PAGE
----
In the synchronized clock industry, there are a lot of options to choose from if you’re considering a build out or upgrade to your facility. Think about clocks from the schools you went to as a kid: they were most likely wired, received an accurate time signal from a master clock, and were in-sync with a bell system for class changes. That may be the most common time system we can think of, but the technology and methods by which we keep time are changing. It may be time to re-think the traditional clock network, with Wi-Fi leading the way.
Let’s start with some options for Wi-Fi clocks: those that plug into a 110 or 24 VAC outlet. By using a planned, electrical infrastructure, you can say goodbye to batteries and the need to replace them when they die. The trade-off is you give up the mobility of a battery-operated Wi-Fi clock. Electric Wi-Fi clocks connect through a Molex® connection or by plugging a power cord into an outlet. In either case, you don’t need a master clock to control your Wi-Fi clocks. Use your existing 802.11n/b/g wireless network to receive an exact time signal from a server – thereby eliminating the cost of a master clock and an administrator to make sure it’s functioning correctly.
Digital Wi-Fi Clocks Show Off
Another traditional feature we may think of is the moving hands of a clock. Well, think again: digital Wi-Fi clocks are an excellent option, when considering readability over longer distances or in low-light areas. These clocks receive accurate time from your server, just like their analog counterparts, ensuring accuracy across the network. That’s the reliability that synchronized clocks are famous for. But with digital readouts, these clocks can make accurate time known for more people at greater distances.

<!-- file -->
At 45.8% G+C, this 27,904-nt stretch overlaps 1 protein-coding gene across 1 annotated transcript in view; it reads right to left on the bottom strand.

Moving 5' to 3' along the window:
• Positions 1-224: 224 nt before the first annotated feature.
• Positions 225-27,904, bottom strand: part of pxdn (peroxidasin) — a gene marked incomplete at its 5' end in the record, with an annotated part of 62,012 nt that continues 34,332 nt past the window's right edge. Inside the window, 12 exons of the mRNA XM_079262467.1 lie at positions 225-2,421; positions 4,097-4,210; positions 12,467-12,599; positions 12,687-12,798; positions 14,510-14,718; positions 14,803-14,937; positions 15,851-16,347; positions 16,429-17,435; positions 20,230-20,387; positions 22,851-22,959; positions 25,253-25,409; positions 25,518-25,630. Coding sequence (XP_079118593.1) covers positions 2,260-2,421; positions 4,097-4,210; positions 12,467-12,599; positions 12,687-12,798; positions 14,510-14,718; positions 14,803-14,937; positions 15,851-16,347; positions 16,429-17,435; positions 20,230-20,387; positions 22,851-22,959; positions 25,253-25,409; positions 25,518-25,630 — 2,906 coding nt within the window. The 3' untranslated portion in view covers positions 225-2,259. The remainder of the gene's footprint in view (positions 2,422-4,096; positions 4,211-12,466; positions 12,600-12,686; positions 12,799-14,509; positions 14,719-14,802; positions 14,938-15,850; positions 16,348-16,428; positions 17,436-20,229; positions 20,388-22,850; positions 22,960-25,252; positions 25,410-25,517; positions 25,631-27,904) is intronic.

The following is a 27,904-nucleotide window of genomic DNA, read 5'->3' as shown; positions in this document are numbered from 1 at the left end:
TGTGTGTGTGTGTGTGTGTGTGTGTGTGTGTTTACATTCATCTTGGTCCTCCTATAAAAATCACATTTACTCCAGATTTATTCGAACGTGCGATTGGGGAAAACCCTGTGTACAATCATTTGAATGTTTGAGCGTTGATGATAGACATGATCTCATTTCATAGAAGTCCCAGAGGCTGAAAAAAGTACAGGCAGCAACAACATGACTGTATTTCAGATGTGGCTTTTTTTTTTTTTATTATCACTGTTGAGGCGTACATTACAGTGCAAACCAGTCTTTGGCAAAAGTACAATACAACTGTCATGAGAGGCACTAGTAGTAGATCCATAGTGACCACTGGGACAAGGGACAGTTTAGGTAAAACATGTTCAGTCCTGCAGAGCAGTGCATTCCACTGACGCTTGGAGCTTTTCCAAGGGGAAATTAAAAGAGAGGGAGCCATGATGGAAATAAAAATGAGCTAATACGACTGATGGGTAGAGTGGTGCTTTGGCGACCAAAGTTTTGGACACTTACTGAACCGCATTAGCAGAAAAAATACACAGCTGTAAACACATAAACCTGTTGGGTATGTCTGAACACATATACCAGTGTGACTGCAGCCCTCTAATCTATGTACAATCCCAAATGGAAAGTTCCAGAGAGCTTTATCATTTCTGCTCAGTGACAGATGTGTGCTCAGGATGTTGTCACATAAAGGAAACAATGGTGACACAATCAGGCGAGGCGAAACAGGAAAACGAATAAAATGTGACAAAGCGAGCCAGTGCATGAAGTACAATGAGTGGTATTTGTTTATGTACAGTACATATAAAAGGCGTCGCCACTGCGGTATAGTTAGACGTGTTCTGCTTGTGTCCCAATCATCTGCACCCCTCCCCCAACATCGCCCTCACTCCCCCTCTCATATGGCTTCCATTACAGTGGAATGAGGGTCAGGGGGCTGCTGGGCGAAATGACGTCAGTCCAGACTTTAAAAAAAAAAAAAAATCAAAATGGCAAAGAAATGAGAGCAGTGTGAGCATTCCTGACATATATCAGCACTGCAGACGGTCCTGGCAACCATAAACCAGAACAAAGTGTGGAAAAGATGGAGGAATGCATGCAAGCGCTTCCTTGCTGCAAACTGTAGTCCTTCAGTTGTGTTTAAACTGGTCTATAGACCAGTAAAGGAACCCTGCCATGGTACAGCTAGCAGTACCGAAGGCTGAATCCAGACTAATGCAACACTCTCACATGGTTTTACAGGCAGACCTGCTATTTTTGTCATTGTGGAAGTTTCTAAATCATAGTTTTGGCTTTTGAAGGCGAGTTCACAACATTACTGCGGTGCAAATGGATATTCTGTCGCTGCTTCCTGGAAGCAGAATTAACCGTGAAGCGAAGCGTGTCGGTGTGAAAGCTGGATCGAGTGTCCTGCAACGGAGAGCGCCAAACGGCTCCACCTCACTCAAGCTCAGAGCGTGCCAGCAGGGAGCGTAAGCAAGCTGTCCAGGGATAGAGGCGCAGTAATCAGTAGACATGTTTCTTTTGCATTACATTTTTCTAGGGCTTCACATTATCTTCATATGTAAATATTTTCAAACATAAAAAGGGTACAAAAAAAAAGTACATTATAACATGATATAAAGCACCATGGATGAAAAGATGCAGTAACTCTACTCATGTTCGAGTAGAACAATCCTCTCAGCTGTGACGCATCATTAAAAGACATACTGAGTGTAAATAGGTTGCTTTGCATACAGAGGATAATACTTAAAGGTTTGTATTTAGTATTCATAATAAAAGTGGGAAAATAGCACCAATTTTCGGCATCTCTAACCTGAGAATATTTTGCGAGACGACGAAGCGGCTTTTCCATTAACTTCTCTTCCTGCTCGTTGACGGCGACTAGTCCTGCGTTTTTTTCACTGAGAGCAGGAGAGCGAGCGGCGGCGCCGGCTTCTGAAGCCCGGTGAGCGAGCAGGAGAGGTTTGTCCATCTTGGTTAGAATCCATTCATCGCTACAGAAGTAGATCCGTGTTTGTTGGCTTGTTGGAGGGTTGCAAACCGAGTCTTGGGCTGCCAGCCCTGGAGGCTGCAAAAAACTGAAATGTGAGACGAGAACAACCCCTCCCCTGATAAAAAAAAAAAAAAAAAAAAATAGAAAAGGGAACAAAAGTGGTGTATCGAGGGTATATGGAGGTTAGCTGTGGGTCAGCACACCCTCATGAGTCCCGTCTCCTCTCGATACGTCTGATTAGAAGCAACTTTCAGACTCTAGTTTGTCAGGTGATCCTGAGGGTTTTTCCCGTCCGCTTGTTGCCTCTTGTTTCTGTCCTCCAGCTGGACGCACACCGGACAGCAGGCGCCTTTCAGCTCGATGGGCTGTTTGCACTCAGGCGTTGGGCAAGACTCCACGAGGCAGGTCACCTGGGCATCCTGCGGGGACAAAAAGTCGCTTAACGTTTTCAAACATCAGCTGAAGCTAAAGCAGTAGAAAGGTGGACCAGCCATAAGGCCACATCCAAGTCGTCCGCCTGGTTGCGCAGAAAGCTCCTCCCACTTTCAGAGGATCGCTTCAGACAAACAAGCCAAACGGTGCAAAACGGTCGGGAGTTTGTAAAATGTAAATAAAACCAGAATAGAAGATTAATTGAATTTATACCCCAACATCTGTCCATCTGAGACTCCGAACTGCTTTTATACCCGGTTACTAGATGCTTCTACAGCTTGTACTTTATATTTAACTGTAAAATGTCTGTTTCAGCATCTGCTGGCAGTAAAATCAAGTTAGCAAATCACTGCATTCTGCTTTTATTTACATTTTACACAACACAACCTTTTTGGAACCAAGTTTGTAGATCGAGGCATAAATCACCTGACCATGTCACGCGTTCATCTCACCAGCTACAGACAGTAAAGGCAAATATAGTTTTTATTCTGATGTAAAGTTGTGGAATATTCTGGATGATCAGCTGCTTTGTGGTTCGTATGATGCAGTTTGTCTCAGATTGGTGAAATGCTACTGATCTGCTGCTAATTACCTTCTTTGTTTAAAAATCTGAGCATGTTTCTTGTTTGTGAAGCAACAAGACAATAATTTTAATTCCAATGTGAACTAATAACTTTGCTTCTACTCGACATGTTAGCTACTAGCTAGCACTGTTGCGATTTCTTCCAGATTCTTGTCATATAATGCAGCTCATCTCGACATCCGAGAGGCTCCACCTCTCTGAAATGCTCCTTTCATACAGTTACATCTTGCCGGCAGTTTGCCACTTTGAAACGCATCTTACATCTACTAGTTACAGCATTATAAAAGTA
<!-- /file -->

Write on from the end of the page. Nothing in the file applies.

Digital clocks come with 2.5-inch and 4-inch, LED digits, which make accurate time easily visible, even in low light. Because these clocks are easily readable, you may need fewer of them to project time in larger rooms. For instance, think of a large school cafeteria: you may see up to four or five analog clocks at strategic locations such as the exits or lunch line. With Wi-Fi digital clocks, you may be able to cut costs, or offset them by placing one, large, 2-sided digital clock in the middle of a room. Depending on location, it could be better visibility to more people at greater distances and, you can take advantage of the count up/down feature of a digital clock. These Wi-Fi digital clocks can also be used as an elapsed time indicator, an important feature for the healthcare industry.
One last thing I’d like to note about Wi-Fi clocks: they are pretty independent. Without the requirement of a master, they are ideal for small office spaces with Wi-Fi, which may only need a dozen clocks. Or, you could even add them to an environment of traditional synchronized clocks, as long as you have the 110/24 VAC plug outlet and a Wi-Fi signal.